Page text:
George Washington, Benjamin Franklin, Alexander Hamilton… Babe Ruth, Jesse Owens, Vince Lombardi… John Wayne, James Dean, Katharine Hepburn – these individuals, among many, are easily recognizable. However, there are quite a few historical figures who, while having adorned the pages of many a newspaper, are far from household names. Such is the case with Joseph A Turner. Who is he? What was he known for? When did he live?

Mr. Turner just happens to be the publisher of what is believed to be the only Confederate newspaper printed/published on a Southern Plantation: The Countryman. He was the owner of Turnwold Plantation, located about 9 miles from Eatonton, Georgia – of Chick-fil-A, J.C.H. (see below), and The Color Purple fame.

As if this distinction were not enough, he took on Joel Chandler Harris – the eventual famed author of the Uncle Remus, Br’er Rabbit, and Br’er Fox stories, as an apprentice at the age of 14 – and trained him to serve as the typesetter for the newspaper.

Whenever we post an installment of “Who’s Who in Newspapers,” we typically provide a link to a chronological listing of newspapers which have information regarding the notable person in question. In this case, however, the newspapers are extremely rare, and while we do (at the time of this post) have a handful of issues, in this instance our link simply goes to a sample issue of this title:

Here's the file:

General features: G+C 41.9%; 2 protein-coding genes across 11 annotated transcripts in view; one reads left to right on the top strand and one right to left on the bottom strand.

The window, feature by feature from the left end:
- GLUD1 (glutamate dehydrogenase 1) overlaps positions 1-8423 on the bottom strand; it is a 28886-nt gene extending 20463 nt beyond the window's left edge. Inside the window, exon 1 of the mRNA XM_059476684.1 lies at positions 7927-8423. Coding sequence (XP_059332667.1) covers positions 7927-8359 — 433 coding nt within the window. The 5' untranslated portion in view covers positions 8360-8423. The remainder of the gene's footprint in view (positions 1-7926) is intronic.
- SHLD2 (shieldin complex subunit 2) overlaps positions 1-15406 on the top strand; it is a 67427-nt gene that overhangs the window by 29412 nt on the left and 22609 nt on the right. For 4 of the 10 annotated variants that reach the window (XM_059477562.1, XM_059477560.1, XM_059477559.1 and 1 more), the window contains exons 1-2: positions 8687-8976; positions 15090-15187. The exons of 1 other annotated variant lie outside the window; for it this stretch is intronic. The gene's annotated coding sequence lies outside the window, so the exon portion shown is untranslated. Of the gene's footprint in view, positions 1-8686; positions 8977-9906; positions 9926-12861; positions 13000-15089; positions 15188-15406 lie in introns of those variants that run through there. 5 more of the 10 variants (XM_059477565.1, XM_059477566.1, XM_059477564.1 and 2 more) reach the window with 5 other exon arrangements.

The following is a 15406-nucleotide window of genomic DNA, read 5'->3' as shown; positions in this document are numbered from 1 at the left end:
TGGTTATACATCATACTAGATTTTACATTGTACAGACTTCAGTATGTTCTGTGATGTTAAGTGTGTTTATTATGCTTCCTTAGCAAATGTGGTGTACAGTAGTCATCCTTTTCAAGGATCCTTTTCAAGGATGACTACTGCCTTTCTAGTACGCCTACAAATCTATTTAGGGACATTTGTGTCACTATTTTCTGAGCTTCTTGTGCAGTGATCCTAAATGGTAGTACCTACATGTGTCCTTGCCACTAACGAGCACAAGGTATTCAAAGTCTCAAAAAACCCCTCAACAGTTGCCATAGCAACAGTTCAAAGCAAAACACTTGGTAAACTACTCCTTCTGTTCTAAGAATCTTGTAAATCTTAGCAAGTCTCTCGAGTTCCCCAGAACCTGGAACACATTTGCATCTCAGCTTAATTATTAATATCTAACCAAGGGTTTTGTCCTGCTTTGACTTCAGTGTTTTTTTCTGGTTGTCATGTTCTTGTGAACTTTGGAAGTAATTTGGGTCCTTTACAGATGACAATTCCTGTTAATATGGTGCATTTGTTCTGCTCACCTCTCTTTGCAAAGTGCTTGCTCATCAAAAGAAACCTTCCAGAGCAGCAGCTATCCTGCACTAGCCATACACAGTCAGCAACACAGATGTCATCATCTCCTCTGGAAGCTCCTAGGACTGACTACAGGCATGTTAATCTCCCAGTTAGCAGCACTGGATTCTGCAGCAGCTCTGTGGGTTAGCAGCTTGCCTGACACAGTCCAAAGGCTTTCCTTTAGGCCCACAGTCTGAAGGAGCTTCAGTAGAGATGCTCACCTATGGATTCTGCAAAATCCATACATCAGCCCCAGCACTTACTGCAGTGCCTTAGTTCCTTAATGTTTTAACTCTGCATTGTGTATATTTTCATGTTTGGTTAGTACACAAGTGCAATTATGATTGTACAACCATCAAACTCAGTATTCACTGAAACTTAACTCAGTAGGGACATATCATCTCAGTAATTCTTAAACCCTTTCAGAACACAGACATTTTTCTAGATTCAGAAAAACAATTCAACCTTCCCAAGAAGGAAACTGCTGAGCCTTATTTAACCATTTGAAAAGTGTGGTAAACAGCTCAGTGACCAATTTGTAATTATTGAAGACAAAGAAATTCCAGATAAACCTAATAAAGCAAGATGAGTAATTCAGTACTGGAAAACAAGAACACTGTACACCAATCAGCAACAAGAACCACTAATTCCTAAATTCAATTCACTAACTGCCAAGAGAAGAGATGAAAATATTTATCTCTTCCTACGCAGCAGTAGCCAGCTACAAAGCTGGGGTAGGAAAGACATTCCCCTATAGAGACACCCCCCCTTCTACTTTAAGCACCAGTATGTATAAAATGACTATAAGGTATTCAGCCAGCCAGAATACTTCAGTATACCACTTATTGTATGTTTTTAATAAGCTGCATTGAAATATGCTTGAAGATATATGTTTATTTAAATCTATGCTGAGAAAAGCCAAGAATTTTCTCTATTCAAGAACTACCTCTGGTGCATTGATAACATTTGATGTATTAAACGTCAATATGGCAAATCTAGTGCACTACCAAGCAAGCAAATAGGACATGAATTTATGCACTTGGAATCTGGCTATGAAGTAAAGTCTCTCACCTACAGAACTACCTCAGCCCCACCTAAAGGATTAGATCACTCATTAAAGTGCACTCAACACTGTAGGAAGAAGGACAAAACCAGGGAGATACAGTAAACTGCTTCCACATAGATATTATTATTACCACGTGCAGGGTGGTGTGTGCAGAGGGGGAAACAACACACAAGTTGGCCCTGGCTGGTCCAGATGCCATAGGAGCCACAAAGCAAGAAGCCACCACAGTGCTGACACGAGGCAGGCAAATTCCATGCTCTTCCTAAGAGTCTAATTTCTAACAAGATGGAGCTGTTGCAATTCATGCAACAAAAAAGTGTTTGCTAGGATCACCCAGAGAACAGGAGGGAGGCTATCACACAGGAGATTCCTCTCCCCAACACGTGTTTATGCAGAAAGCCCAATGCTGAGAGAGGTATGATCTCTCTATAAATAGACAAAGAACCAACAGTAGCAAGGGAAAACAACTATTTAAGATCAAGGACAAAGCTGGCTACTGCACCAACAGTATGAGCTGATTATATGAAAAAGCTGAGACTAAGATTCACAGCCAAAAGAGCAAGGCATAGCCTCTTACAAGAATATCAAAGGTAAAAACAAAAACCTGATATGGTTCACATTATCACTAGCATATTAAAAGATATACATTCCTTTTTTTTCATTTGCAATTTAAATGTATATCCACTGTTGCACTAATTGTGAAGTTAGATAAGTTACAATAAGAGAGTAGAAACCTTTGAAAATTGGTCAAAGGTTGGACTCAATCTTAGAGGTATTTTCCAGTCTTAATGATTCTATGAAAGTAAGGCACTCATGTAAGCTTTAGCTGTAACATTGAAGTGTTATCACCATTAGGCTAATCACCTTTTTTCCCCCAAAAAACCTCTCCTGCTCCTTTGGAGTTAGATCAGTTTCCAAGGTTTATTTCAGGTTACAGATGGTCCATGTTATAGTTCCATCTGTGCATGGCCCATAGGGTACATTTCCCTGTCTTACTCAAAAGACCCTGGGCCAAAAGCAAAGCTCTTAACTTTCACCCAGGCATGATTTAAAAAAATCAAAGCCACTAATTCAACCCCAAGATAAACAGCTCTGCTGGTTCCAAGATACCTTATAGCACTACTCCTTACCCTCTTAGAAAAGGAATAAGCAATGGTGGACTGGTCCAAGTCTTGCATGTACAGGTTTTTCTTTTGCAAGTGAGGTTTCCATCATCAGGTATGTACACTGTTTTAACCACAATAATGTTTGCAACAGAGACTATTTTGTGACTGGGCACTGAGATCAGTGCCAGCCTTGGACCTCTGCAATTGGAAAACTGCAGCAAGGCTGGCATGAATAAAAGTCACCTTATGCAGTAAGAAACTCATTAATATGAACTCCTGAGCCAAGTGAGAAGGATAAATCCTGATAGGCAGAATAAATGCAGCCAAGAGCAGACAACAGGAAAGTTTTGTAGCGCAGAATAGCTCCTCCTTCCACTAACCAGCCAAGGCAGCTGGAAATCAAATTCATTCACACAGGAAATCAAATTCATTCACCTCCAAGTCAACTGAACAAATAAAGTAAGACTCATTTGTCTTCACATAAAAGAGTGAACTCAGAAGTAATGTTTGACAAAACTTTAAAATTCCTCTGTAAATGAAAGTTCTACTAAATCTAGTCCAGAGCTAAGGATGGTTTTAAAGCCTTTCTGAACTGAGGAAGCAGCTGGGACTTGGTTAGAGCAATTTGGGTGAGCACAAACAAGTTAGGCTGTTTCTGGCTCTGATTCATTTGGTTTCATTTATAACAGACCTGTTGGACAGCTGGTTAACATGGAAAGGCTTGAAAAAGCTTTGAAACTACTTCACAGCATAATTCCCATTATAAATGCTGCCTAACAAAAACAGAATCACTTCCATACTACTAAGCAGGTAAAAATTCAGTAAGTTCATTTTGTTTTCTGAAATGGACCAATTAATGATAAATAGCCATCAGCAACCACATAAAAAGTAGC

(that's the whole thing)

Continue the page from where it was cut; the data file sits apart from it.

THE COUNTRYMAN, by Joseph A. Turner

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Great Headlines Speak For Themselves… death of Marilyn Monroe…

February 12, 2018 by · Leave a Comment 

The best headlines need no commentary. Such is the case with the LOS ANGELES TIMES, California, August 6, 1962: “MARILYN MONROE FOUND DEAD”

February thru time (50, 100, 150, 200, & 250 years ago) – 2018 edition…

February 5, 2018 by · Leave a Comment 

What news was reported in the month of February – 50, 100, 150, 200, and 250 years ago (1968, 1918, 1868, 1818, 1768)? Such a walk back through time via the eyes of those who read the daily and weekly newspapers of the period can be quite revealing. This is why we often say, “History is never more fascinating than when it’s read from the day it was first reported.” The following links will take you back in time to show the available newspapers from the Rare & Early newspapers website. There’s no need to buy a thing. Simply enjoy the stroll.